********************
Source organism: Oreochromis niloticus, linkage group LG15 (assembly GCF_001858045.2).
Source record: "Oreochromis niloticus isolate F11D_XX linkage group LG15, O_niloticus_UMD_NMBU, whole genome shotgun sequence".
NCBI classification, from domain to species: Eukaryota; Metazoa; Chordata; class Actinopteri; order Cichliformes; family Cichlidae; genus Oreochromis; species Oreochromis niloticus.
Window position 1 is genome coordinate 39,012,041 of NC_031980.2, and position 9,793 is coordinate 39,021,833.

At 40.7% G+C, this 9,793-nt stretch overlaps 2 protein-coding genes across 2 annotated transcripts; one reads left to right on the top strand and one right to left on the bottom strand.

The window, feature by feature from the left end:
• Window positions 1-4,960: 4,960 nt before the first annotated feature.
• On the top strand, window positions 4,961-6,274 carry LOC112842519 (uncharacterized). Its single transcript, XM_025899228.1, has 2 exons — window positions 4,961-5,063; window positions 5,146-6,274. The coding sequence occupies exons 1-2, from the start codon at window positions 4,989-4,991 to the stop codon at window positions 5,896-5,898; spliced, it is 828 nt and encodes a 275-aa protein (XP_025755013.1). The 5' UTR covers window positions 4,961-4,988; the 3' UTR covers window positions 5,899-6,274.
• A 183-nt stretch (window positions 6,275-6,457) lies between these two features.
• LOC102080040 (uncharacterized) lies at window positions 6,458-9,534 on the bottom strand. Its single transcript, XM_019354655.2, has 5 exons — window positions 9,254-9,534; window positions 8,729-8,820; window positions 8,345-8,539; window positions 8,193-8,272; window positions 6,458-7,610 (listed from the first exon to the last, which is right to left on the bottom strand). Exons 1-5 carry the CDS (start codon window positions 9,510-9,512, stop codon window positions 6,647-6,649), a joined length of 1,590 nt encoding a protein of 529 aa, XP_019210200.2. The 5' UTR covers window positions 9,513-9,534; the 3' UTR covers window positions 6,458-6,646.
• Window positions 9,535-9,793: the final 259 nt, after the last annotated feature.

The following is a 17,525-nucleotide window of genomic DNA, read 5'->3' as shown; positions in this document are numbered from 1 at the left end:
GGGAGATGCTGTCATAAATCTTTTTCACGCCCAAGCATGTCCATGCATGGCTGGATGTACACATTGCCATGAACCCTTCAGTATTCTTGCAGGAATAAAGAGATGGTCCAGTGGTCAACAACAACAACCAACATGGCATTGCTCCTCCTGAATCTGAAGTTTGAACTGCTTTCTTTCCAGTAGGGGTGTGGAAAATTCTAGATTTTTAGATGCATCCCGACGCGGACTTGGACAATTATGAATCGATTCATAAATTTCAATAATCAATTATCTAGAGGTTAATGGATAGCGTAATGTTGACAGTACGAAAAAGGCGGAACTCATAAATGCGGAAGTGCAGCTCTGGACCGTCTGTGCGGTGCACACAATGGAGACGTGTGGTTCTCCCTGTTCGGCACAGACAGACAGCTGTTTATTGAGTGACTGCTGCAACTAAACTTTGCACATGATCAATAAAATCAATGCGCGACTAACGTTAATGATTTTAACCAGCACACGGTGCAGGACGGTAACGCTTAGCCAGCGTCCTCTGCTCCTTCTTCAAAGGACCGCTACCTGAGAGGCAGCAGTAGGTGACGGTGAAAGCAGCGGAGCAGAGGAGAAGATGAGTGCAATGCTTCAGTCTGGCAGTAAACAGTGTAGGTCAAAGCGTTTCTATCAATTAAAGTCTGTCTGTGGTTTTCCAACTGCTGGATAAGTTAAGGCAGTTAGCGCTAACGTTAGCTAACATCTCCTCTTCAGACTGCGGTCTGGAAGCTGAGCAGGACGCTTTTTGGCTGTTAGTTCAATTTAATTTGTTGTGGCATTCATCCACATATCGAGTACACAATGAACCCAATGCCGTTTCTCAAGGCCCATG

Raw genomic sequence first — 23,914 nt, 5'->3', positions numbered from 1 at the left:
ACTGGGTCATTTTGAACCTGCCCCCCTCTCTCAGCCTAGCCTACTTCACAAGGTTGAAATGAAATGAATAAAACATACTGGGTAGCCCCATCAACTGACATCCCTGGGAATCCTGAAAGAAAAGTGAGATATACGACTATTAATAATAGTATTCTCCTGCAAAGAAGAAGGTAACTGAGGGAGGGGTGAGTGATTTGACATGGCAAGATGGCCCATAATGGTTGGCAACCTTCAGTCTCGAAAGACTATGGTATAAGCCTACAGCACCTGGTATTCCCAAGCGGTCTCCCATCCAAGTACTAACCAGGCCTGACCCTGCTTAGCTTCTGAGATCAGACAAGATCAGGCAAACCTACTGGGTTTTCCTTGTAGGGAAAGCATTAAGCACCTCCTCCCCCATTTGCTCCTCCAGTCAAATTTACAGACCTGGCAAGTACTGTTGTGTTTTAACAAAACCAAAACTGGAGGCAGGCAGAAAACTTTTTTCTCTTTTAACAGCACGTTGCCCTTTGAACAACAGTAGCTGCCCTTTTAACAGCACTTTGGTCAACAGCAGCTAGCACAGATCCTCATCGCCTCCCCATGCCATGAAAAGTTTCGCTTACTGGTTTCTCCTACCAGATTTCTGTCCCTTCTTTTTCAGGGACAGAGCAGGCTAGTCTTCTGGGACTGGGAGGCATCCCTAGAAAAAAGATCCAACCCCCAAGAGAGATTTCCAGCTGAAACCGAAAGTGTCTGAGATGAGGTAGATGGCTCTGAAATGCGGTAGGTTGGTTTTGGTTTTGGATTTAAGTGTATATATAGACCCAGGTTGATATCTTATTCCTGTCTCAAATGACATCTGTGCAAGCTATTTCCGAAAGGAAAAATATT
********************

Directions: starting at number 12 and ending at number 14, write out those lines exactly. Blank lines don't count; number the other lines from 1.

The following is a 17,525-nucleotide window of genomic DNA, read 5'->3' as shown; positions in this document are numbered from 1 at the left end:
GGGAGATGCTGTCATAAATCTTTTTCACGCCCAAGCATGTCCATGCATGGCTGGATGTACACATTGCCATGAACCCTTCAGTATTCTTGCAGGAATAAAGAGATGGTCCAGTGGTCAACAACAACAACCAACATGGCATTGCTCCTCCTGAATCTGAAGTTTGAACTGCTTTCTTTCCAGTAGGGGTGTGGAAAATTCTAGATTTTTAGATGCATCCCGACGCGGACTTGGACAATTATGAATCGATTCATAAATTTCAATAATCAATTATCTAGAGGTTAATGGATAGCGTAATGTTGACAGTACGAAAAAGGCGGAACTCATAAATGCGGAAGTGCAGCTCTGGACCGTCTGTGCGGTGCACACAATGGAGACGTGTGGTTCTCCCTGTTCGGCACAGACAGACAGCTGTTTATTGAGTGACTGCTGCAACTAAACTTTGCACATGATCAATAAAATCAATGCGCGACTAACGTTAATGATTTTAACCAGCACACGGTGCAGGACGGTAACGCTTAGCCAGCGTCCTCTGCTCCTTCTTCAAAGGACCGCTACCTGAGAGGCAGCAGTAGGTGACGGTGAAAGCAGCGGAGCAGAGGAGAAGATGAGTGCAATGCTTCAGTCTGGCAGTAAACAGTGTAGGTCAAAGCGTTTCTATCAATTAAAGTCTGTCTGTGGTTTTCCAACTGCTGGATAAGTTAAGGCAGTTAGCGCTAACGTTAGCTAACATCTCCTCTTCAGACTGCGGTCTGGAAGCTGAGCAGGACGCTTTTTGGCTGTTAGTTCAATTTAATTTGTTGTGGCATTCATCCACATATCGAGTACACAATGAACCCAATGCCGTTTCTCAAGGCCCATG

Raw genomic sequence first — 23,914 nt, 5'->3', positions numbered from 1 at the left: